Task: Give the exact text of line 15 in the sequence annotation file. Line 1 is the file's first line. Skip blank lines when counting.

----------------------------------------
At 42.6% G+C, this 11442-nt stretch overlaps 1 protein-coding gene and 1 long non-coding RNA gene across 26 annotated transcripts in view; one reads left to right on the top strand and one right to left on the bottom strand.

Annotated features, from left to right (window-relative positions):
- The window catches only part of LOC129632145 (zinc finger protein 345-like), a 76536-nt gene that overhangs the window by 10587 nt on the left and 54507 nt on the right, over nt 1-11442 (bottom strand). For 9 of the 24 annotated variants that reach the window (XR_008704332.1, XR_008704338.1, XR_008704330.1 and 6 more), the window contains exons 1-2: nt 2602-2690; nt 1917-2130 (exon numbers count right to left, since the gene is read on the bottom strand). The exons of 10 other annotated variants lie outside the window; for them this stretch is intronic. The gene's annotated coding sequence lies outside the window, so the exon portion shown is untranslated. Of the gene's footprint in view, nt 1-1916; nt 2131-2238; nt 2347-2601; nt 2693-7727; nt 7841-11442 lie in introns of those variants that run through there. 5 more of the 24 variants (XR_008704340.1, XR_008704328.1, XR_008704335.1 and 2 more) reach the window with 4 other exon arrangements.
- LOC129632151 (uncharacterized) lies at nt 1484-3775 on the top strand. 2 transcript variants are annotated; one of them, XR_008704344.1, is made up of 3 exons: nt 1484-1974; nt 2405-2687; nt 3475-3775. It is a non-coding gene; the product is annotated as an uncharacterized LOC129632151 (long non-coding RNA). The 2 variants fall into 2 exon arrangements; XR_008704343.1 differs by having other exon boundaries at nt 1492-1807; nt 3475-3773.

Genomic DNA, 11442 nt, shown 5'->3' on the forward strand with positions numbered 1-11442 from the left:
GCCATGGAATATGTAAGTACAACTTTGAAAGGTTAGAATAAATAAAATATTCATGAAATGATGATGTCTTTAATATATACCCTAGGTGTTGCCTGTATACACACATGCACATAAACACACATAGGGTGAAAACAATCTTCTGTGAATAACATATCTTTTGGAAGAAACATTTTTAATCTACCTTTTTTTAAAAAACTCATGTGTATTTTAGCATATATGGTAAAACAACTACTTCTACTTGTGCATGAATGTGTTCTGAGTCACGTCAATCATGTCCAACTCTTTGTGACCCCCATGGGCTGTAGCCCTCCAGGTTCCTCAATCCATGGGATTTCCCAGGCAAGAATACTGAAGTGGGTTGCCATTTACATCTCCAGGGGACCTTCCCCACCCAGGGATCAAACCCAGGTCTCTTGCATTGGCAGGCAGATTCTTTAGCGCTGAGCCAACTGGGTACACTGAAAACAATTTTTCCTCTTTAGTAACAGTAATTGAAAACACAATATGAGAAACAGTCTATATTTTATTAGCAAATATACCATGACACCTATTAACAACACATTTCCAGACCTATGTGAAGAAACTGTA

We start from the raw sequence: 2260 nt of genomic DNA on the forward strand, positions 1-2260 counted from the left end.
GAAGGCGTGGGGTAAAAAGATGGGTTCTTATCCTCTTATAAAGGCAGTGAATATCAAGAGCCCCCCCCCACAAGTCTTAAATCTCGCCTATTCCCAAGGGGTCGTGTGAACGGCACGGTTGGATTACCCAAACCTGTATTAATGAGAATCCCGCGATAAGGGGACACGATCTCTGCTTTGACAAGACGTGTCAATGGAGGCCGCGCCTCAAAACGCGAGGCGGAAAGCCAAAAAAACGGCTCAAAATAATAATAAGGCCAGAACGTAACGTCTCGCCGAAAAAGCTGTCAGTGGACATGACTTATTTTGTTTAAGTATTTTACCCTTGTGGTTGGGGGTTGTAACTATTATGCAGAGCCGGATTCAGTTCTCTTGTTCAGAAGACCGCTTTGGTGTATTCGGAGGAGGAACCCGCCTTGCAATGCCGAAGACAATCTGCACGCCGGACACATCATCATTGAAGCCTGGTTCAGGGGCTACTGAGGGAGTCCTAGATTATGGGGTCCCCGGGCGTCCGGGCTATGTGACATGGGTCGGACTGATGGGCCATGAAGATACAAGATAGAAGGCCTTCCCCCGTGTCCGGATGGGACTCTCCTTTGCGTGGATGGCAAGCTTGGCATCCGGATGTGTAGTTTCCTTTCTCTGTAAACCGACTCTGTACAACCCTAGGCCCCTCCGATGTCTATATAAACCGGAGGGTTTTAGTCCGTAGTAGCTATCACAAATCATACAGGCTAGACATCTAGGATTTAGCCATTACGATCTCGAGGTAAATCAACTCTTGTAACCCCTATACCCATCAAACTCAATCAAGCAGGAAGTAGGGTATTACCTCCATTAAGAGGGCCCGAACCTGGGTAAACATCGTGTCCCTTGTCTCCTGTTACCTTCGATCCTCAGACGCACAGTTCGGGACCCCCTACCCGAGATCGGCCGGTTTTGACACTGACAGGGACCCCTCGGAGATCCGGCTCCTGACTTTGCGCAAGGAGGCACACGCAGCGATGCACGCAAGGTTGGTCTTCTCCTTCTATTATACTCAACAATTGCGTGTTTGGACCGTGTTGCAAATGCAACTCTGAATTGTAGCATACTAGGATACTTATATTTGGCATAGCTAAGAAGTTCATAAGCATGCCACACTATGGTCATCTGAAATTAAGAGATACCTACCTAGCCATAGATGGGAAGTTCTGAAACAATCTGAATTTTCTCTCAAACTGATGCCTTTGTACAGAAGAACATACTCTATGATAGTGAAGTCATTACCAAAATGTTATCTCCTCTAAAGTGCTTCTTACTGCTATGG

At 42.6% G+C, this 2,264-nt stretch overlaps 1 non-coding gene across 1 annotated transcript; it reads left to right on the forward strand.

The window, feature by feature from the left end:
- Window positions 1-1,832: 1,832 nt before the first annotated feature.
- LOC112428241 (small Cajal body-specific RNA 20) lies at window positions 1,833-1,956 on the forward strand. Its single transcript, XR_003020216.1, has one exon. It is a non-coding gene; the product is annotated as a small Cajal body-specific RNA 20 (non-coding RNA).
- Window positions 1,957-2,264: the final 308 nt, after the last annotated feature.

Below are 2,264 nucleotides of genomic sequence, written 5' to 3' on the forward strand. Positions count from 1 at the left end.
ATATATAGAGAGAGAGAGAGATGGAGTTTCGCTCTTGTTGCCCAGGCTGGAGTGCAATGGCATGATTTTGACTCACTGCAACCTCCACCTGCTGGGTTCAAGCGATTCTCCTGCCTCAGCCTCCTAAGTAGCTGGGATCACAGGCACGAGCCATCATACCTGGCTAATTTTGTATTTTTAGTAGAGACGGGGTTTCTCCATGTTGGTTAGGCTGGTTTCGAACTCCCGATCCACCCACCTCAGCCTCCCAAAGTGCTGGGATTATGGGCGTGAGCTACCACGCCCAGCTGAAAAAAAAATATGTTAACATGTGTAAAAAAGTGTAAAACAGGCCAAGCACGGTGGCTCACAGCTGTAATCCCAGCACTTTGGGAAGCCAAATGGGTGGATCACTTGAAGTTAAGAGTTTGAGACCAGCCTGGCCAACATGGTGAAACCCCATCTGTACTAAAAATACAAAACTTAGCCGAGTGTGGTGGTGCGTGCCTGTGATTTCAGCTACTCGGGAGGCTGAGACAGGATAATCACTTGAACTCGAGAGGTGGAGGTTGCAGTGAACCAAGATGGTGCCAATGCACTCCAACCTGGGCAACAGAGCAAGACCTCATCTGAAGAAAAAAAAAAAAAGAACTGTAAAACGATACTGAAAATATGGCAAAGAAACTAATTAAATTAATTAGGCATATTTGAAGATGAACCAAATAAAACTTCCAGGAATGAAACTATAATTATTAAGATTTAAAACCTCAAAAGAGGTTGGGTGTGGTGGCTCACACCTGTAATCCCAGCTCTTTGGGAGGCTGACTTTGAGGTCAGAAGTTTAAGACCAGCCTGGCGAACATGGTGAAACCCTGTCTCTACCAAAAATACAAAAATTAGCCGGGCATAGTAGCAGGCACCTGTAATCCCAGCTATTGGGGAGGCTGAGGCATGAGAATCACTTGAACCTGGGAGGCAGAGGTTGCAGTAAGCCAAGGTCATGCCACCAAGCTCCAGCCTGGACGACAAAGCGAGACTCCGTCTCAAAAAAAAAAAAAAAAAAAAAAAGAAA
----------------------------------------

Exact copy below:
ATATATAGAGAGAGAGAGAGATGGAGTTTCGCTCTTGTTGCCCAGGCTGGAGTGCAATGGCATGATTTTGACTCACTGCAACCTCCACCTGCTGGGTTCAAGCGATTCTCCTGCCTCAGCCTCCTAAGTAGCTGGGATCACAGGCACGAGCCATCATACCTGGCTAATTTTGTATTTTTAGTAGAGACGGGGTTTCTCCATGTTGGTTAGGCTGGTTTCGAACTCCCGATCCACCCACCTCAGCCTCCCAAAGTGCTGGGATTATGGGCGTGAGCTACCACGCCCAGCTGAAAAAAAAATATGTTAACATGTGTAAAAAAGTGTAAAACAGGCCAAGCACGGTGGCTCACAGCTGTAATCCCAGCACTTTGGGAAGCCAAATGGGTGGATCACTTGAAGTTAAGAGTTTGAGACCAGCCTGGCCAACATGGTGAAACCCCATCTGTACTAAAAATACAAAACTTAGCCGAGTGTGGTGGTGCGTGCCTGTGATTTCAGCTACTCGGGAGGCTGAGACAGGATAATCACTTGAACTCGAGAGGTGGAGGTTGCAGTGAACCAAGATGGTGCCAATGCACTCCAACCTGGGCAACAGAGCAAGACCTCATCTGAAGAAAAAAAAAAAAAGAACTGTAAAACGATACTGAAAATATGGCAAAGAAACTAATTAAATTAATTAGGCATATTTGAAGATGAACCAAATAAAACTTCCAGGAATGAAACTATAATTATTAAGATTTAAAACCTCAAAAGAGGTTGGGTGTGGTGGCTCACACCTGTAATCCCAGCTCTTTGGGAGGCTGACTTTGAGGTCAGAAGTTTAAGACCAGCCTGGCGAACATGGTGAAACCCTGTCTCTACCAAAAATACAAAAATTAGCCGGGCATAGTAGCAGGCACCTGTAATCCCAGCTATTGGGGAGGCTGAGGCATGAGAATCACTTGAACCTGGGAGGCAGAGGTTGCAGTAAGCCAAGGTCATGCCACCAAGCTCCAGCCTGGACGACAAAGCGAGACTCCGTCTCAAAAAAAAAAAAAAAAAAAAAAAGAAA